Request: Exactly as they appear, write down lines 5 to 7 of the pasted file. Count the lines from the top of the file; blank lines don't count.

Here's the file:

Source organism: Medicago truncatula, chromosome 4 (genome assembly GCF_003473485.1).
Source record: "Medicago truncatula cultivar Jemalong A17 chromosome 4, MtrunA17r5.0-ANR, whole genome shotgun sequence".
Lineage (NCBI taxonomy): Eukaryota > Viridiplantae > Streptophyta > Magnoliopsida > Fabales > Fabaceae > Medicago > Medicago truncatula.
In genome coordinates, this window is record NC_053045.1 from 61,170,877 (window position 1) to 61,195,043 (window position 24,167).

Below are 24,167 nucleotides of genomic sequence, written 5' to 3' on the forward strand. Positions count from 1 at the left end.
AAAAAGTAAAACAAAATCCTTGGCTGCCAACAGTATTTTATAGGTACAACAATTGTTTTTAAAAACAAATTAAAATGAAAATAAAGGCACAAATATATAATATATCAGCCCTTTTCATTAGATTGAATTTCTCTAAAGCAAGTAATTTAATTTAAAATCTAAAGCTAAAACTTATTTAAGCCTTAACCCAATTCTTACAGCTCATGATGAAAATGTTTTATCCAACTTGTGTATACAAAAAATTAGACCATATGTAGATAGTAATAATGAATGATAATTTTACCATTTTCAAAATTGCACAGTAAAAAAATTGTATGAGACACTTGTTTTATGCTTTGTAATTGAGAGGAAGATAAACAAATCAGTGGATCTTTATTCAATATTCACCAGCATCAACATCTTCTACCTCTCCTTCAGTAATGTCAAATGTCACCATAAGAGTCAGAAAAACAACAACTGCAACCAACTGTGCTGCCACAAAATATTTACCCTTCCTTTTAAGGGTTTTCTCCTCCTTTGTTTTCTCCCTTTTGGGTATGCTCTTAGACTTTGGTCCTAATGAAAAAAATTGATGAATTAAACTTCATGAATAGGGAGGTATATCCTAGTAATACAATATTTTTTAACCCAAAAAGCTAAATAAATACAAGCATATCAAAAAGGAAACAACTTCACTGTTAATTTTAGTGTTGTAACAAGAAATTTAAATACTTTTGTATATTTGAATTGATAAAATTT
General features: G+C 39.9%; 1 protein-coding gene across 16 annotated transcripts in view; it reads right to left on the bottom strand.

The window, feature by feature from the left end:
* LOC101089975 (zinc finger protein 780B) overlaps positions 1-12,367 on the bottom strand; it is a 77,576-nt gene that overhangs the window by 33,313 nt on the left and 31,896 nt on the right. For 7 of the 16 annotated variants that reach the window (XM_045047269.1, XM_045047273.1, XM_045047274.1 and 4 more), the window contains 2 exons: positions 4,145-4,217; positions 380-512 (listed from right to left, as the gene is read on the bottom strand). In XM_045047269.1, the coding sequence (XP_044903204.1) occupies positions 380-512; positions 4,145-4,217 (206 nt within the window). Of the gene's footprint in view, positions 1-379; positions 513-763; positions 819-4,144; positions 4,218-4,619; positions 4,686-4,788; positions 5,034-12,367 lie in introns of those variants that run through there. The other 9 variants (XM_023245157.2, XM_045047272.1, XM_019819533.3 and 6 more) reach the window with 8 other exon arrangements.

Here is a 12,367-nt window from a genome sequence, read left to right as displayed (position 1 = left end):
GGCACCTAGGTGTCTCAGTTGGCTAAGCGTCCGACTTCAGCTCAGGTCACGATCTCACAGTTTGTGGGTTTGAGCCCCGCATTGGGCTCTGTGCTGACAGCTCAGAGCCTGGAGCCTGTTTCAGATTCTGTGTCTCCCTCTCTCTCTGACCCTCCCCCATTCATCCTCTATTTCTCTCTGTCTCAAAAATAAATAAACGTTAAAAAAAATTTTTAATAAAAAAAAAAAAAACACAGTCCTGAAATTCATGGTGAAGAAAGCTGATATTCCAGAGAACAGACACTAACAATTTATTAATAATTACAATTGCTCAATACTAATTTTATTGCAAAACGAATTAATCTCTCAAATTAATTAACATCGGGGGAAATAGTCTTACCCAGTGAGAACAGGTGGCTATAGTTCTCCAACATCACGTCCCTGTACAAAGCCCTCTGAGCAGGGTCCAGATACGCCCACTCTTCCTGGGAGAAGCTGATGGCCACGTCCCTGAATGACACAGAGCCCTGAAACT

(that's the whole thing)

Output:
Below are 24,167 nucleotides of genomic sequence, written 5' to 3' on the forward strand. Positions count from 1 at the left end.
AAAAAGTAAAACAAAATCCTTGGCTGCCAACAGTATTTTATAGGTACAACAATTGTTTTTAAAAACAAATTAAAATGAAAATAAAGGCACAAATATATAATATATCAGCCCTTTTCATTAGATTGAATTTCTCTAAAGCAAGTAATTTAATTTAAAATCTAAAGCTAAAACTTATTTAAGCCTTAACCCAATTCTTACAGCTCATGATGAAAATGTTTTATCCAACTTGTGTATACAAAAAATTAGACCATATGTAGATAGTAATAATGAATGATAATTTTACCATTTTCAAAATTGCACAGTAAAAAAATTGTATGAGACACTTGTTTTATGCTTTGTAATTGAGAGGAAGATAAACAAATCAGTGGATCTTTATTCAATATTCACCAGCATCAACATCTTCTACCTCTCCTTCAGTAATGTCAAATGTCACCATAAGAGTCAGAAAAACAACAACTGCAACCAACTGTGCTGCCACAAAATATTTACCCTTCCTTTTAAGGGTTTTCTCCTCCTTTGTTTTCTCCCTTTTGGGTATGCTCTTAGACTTTGGTCCTAATGAAAAAAATTGATGAATTAAACTTCATGAATAGGGAGGTATATCCTAGTAATACAATATTTTTTAACCCAAAAAGCTAAATAAATACAAGCATATCAAAAAGGAAACAACTTCACTGTTAATTTTAGTGTTGTAACAAGAAATTTAAATACTTTTGTATATTTGAATTGATAAAATTT
General features: G+C 39.9%; 1 protein-coding gene across 16 annotated transcripts in view; it reads right to left on the bottom strand.